A 14 year-old U.S. citizen accused of working as a hit man for a Mexican drug cartel was formally charged with murder on Wednesday, February 9th, for the killings of four men whose headless bodies were found in August dangling from a highway bridge. The boy, Edgar Lugo Jimenez, nicknamed “El Ponchis,” allegedly worked for the South Pacific Cartel since he was 11, according to army officials who apprehended him. “El Ponchis” reportedly confessed to beheading his victims while high on marijuana and being threatened with harm if he refused. “El Ponchis” arrest is a shocking example of how Mexico’s youth is increasingly being lured and used by Mexico’s drug trafficking gangs.
A Sinaloan novelist on narco culture, Elmer Mendoza, notes that cases such as “El Pnochis” highlight the weakness of Mexico’s education system that is incapable of creating its own icons and proper role models for children to follow. “Young people live such a fast paced life; they do not value education because it offers nothing. That being said, the government does not offer other opportunities, the only ones for now are to follow crime, murder, assassination. Thus, dreams are lost.”
The allure of the drug trafficking life for young people can be the jewelry, dress, luxury cars they use, even songs about the illicit business. These are all part of an iconography that has a strong impact on the population and creates the basis for a Narco culture (drug culture). Howard Campbell, professor of anthropology at the University of Texas El Paso, notes that drug trafficking “is so pervasive and firmly embedded in daily life in Mexico and the border that the idea of a narco culture – that is, a cultural complex or whole way of life centered around drug trafficking – is now accepted as a given by Mexicans, border people and social scientists.”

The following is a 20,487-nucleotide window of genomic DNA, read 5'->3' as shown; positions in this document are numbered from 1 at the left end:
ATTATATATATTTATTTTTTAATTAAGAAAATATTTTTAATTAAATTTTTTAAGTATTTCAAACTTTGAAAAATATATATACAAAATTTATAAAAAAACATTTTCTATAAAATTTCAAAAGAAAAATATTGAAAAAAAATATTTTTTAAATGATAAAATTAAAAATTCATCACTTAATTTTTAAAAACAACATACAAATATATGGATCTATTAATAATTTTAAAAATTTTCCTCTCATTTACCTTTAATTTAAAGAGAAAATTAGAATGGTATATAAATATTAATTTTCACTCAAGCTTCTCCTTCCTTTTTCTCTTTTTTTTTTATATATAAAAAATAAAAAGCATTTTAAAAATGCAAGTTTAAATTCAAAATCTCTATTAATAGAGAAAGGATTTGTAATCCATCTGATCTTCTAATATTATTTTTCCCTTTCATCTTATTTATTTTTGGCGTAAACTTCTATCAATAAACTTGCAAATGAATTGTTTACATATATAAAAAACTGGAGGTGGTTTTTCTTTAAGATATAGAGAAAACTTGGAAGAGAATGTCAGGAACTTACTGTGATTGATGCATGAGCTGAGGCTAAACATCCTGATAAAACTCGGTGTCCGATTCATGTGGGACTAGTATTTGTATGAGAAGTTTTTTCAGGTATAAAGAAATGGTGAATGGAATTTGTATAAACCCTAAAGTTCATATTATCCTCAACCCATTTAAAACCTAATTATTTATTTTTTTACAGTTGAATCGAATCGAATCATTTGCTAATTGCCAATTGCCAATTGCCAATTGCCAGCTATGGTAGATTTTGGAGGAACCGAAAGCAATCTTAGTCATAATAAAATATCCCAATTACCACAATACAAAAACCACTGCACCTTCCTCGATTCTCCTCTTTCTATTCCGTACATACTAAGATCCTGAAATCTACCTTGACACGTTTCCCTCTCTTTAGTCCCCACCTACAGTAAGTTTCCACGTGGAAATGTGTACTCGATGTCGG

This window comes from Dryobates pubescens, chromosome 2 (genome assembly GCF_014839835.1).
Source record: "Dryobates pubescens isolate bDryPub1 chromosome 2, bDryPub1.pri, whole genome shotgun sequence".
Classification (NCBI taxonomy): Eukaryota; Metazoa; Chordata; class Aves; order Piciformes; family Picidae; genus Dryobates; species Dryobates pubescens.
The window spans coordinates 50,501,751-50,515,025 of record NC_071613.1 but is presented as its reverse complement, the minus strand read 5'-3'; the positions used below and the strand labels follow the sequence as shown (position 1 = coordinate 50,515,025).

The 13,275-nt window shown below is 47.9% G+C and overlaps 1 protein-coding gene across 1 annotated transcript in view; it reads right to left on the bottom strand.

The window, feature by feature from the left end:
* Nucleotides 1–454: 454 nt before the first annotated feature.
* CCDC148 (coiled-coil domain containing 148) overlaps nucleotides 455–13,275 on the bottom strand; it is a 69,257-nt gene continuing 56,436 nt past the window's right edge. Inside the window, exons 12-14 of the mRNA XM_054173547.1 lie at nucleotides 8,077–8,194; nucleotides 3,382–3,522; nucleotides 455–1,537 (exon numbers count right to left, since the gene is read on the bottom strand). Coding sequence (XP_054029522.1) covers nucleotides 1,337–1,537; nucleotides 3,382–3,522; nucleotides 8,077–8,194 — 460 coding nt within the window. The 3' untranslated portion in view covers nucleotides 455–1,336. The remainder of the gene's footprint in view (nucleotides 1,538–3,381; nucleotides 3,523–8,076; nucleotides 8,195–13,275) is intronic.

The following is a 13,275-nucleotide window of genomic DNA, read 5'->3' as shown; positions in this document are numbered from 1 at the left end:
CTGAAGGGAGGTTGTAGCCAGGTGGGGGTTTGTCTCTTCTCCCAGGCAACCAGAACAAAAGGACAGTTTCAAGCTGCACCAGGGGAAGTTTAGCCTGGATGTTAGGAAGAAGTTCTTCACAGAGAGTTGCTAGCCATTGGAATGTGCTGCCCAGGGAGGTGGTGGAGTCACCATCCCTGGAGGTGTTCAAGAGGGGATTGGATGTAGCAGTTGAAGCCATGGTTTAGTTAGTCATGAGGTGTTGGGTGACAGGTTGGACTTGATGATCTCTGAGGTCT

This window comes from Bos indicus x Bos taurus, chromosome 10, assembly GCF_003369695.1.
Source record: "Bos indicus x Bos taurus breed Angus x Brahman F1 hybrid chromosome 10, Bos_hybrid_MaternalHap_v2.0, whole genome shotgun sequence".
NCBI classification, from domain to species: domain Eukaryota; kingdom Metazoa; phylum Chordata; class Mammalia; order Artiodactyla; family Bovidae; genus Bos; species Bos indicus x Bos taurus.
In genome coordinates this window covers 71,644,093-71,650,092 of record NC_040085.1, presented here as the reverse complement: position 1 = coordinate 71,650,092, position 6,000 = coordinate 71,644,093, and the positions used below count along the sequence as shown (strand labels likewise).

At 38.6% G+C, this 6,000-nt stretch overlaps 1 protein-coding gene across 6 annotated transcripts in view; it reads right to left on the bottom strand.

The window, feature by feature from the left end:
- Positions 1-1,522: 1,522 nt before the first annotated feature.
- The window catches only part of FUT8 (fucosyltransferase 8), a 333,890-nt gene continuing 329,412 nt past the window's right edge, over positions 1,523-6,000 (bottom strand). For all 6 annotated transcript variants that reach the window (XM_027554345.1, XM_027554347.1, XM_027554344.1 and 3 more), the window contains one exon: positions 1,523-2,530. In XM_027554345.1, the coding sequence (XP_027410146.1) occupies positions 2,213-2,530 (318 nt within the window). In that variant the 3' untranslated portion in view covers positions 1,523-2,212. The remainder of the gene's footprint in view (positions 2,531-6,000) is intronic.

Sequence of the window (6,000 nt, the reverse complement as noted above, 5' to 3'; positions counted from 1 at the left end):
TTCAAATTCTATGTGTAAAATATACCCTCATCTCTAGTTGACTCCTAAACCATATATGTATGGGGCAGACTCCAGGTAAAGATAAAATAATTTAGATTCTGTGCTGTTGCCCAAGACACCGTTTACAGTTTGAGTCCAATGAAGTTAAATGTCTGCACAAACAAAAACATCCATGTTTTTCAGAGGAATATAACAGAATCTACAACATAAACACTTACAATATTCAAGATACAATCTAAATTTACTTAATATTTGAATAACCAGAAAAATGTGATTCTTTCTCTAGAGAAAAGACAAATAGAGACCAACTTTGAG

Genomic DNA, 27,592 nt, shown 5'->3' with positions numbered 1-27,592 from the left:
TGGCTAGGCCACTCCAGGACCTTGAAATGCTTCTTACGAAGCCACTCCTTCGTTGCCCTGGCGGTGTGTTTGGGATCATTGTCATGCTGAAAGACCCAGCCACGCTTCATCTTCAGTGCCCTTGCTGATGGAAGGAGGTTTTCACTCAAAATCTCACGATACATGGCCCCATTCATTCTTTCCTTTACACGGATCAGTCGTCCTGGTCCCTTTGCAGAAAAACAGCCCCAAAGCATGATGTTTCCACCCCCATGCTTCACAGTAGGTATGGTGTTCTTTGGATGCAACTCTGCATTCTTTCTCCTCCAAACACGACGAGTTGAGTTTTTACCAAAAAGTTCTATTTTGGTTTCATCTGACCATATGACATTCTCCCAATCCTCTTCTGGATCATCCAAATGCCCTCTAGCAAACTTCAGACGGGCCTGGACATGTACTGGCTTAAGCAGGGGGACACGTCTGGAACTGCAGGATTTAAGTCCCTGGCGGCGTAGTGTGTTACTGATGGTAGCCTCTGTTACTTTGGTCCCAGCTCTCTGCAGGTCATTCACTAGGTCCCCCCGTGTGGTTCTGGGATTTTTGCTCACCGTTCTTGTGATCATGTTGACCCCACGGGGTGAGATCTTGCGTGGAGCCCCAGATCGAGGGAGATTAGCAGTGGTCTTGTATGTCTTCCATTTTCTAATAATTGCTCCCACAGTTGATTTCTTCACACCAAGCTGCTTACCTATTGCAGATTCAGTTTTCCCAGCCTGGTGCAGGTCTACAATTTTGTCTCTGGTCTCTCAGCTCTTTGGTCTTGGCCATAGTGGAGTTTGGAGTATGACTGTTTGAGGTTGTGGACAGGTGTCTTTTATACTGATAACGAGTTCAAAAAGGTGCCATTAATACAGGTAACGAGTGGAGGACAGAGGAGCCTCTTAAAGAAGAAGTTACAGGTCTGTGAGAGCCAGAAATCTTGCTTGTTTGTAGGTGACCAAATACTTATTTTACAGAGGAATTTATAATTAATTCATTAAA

Narco culture arises as a sort-of narco identity, or cultural hybrid. The prefix “narco” is so common that it is attached to almost any noun to signify some aspect of narco culture. For instance, in recent years drug ballads, known as narco corridos, have been popularized, narco mansions or narco castillos (drug mansions or castles), narco art (drug art), narco tiendas (drug stores, that is, where illegal drugs are sold), narco santos (drug saints, especially Jesus Malverde and La Santa Muerte), and even narco menonitas (drug Mennonites).
Thus, violence is not the only product in the fight between the drug trafficking organizations and the Mexican government. Narco culture is a social identity that people involved with the drug war on a daily basis assume. The discussion about narco culture, however, is generally limited to the inner workings of Mexican and border drug trafficking organizations, not Mexican or border culture as a whole. Our goal in upcoming posts is to further explore the cultural aspects of the drug war that involve an important segment of the Mexican population.
“El Ponchis” has been charged with murder potentially putting him in jail for a number of years. And while his crime will presumably be punished, hundreds of other young boys and girls are being recruited across the country to participate in the drug war. In this light, it is crucial to begin to understand how Mexican youth like “El Ponchis” begin down the trail leading to the dark world of narco-cultura.
*AL DÍA: News and Analysis from the Mexico Institute is a periodic series of exclusive commentaries by respected U.S. and Mexican analysts and scholars on key issues in binational security cooperation. The opinions expressed here are those of the author. To contact the author, email firstname.lastname@example.org. Sarah Beckhart graduated from Franklin and Marshall College with a degree in history and is currently an intern with the Mexico Institute.